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How do I legally dispose of my old office furniture?

Author : Head of Pickfords Business Solutions Martin Budd

10 January 2019

Disposing of old desks, chairs and tables without compromising your company’s environmental credentials is a challenge for any Facilities Manager.

If you’re relocating or refurbishing your office, one of the key considerations is what to do with your outdated furniture: those old office chairs with fraying upholstery, scuffed desks that have seen better days and filing cabinets that, thanks to your virtual office environment, haven’t been used since 2005.

The tempting option with any office clear-out is to arrange for disposal . But modern legislation means that, for your unwanted furniture, ethical disposal is an obligation, not an option.

The EU Waste Framework Directive and England and Wales Waste Regulations require that businesses adhere to the ‘waste hierarchy’, which ranks five waste management options to consider before sending furniture to landfill.

If waste cannot be prevented, it gives priority to preparing it for re-use, then recycling, energy recovery, then, only if all else fails, disposal. This directive exists not only because it promotes what’s best for the environment, but also as it helps businesses by keeping the growing demand for materials in check, in turn, also keeping the cost of these materials to a minimum.

Following the hierarchy can also have a direct, positive impact on your business, as any environmentally-sound activity can be communicated to stakeholders as part of your wider CSR reporting.

So how can companies ensure they adhere to this legislation when clearing out office furniture? Let’s look at each stage of the hierarchy in turn:

Reselling or donating Preventing your furniture from becoming waste can be achieved either through selling it to a third party or donating it to a local charity.

If you’re downsizing and have no room for excess furniture, or the old desks and chairs simply don’t fit in with the interior of your brand new office, your unwanted furniture may be in good enough condition to sell on to a third party.

Furniture dealers will typically pay for second hand furniture and resell it in their networks, meaning your company can benefit from the sale.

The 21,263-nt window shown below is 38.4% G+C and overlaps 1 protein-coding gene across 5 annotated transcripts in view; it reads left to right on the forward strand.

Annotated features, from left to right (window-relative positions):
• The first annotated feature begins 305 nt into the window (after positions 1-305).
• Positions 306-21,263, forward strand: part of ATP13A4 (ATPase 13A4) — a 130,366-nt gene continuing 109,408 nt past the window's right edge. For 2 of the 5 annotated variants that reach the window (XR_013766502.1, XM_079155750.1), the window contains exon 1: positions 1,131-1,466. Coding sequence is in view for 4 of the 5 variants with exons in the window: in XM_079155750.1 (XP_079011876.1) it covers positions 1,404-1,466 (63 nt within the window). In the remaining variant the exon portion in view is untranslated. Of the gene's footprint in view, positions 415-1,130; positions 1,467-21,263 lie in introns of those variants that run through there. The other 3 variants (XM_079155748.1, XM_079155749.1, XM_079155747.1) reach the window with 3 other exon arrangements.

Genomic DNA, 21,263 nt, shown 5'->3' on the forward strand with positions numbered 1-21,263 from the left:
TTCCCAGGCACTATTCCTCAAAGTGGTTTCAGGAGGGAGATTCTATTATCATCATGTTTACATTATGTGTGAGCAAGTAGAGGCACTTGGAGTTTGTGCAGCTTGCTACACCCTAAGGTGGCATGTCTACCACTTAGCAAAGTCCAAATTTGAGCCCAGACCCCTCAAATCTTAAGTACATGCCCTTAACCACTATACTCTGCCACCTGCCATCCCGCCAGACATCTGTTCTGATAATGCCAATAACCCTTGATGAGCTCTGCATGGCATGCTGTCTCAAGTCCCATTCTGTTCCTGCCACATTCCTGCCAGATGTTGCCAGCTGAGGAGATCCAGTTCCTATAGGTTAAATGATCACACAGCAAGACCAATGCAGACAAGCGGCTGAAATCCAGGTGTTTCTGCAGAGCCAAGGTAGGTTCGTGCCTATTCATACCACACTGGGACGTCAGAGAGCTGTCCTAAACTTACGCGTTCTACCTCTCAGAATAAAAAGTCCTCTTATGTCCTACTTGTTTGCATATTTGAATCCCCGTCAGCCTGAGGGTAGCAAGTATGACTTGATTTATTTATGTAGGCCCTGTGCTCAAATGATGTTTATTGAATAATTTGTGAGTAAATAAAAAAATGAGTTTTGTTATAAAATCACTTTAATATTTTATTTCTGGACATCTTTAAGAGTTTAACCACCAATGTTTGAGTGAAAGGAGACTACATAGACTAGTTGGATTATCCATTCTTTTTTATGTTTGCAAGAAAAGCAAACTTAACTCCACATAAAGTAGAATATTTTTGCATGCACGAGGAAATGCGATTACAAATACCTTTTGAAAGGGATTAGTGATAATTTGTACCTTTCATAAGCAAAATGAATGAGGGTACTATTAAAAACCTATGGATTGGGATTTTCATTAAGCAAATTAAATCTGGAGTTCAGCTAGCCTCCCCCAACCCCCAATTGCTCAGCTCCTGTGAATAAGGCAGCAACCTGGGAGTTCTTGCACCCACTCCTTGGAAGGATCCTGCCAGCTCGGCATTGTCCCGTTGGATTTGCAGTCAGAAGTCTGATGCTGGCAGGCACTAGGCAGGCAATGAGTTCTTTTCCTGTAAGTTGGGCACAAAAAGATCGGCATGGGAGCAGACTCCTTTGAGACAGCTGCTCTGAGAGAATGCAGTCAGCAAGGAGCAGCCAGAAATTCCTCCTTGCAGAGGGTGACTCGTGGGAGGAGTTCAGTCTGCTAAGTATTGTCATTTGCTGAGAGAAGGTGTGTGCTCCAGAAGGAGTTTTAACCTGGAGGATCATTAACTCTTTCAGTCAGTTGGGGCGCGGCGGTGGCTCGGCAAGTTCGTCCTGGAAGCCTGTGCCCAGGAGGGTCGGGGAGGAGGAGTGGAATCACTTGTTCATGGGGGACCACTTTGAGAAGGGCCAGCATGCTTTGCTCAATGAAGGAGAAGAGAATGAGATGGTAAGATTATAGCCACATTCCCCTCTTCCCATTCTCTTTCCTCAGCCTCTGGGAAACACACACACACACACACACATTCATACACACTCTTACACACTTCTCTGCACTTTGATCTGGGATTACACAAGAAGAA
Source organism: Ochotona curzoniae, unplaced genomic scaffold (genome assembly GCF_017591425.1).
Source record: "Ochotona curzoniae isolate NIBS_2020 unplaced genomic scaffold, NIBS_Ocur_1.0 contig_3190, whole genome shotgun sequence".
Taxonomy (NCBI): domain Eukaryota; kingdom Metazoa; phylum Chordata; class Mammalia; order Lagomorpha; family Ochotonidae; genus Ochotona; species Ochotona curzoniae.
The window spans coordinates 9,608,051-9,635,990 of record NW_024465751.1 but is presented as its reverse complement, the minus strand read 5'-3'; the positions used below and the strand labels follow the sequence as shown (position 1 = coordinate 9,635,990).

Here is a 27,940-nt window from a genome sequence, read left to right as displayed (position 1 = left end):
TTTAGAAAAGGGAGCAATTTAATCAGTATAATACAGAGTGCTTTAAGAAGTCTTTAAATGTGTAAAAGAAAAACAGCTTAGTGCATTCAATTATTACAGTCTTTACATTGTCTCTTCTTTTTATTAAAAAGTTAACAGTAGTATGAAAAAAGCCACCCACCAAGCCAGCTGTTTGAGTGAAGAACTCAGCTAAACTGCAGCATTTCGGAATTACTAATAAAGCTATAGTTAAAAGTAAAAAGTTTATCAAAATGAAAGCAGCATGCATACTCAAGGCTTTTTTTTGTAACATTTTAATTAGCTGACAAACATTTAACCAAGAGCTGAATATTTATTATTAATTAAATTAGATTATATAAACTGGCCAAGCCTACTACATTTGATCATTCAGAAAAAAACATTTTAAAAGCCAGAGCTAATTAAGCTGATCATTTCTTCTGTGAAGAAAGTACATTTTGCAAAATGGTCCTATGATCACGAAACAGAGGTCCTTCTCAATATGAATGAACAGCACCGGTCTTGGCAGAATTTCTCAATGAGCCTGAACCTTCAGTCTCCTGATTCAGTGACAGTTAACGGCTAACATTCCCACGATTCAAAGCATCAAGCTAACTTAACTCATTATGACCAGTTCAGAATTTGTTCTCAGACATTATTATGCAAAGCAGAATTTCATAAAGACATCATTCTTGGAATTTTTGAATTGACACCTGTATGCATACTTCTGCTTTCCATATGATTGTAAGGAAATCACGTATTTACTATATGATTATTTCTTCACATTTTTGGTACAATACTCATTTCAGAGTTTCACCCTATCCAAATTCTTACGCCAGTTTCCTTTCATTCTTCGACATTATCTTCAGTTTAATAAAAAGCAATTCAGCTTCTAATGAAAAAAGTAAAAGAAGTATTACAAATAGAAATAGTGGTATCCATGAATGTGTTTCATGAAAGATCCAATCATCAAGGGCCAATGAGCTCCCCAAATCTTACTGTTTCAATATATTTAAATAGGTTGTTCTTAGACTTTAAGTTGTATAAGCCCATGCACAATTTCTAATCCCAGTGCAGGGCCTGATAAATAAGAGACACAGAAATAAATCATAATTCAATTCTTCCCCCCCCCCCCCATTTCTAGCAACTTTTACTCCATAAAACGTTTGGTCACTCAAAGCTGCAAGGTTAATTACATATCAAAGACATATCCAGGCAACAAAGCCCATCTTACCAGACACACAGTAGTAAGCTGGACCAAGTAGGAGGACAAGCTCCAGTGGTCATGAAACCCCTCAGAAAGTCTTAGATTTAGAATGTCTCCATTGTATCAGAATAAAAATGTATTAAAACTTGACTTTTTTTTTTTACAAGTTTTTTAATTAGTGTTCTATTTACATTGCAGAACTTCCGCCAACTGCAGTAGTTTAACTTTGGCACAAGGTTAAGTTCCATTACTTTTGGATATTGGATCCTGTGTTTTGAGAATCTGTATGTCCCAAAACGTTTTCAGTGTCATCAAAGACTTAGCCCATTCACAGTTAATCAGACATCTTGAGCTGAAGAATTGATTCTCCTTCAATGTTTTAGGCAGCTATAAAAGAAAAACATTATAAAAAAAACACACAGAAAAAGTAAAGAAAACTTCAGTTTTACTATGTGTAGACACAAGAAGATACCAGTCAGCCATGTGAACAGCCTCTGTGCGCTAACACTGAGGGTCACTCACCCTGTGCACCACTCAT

Should your furniture be slightly warn but still useable, your goods can be donated to a charity or used in a community project or donated to a local school.

The advantage to you is the association your company has with whichever charity you choose, this can all be communicated to your customers as a CSR activity.


Fully exhausted furniture can be broken down into component parts (wood, metal, plastics, fabrics) and recycled.

These raw materials become valuable commodities, which can be made into new products. This is a great option if you want to demonstrate your CSR credentials to your stakeholders as part of a focus on sustainability.

Other recovery

If some of your furniture is made of mixed or non-recyclable materials (such as certain types of plastics or glass), there’s one option left before wasteful disposal: incineration.

This may not sound like an environmentally friendly option, but incineration is a method of recovering energy from end-of-life items. The process converts waste material into gases, particles and heat, which are later used for the generation of electricity.

Incineration is a great option for furniture that cannot be repurposed. The process reduces the mass of waste by around 95%, greatly diminishing the quantity of material that ends up in landfill.


With all the above options available depending on the state of your furniture, there’s really no need to resort to landfill (aside from the tiny quantity of waste produced by incineration).

As we’ve seen, there are a lot of choices within the hierarchy; it really just depends on the type and condition of the items you need to dispose of.

Ethical recycling and reuse can be time consuming for busy Facilities Managers, but a specialist company can assess your disposal requirements and make positive recommendations to meet those needs quickly and within the law.

Martin Budd is Head of Business Solutions at Pickfords and is a member of the British Association of Removers’ Commercial Moving Group.

If you are planning a workplace change project or office relocation and are confronted with the challenge of lawful, ethical disposal, contact or call us on 0845 130 6559.

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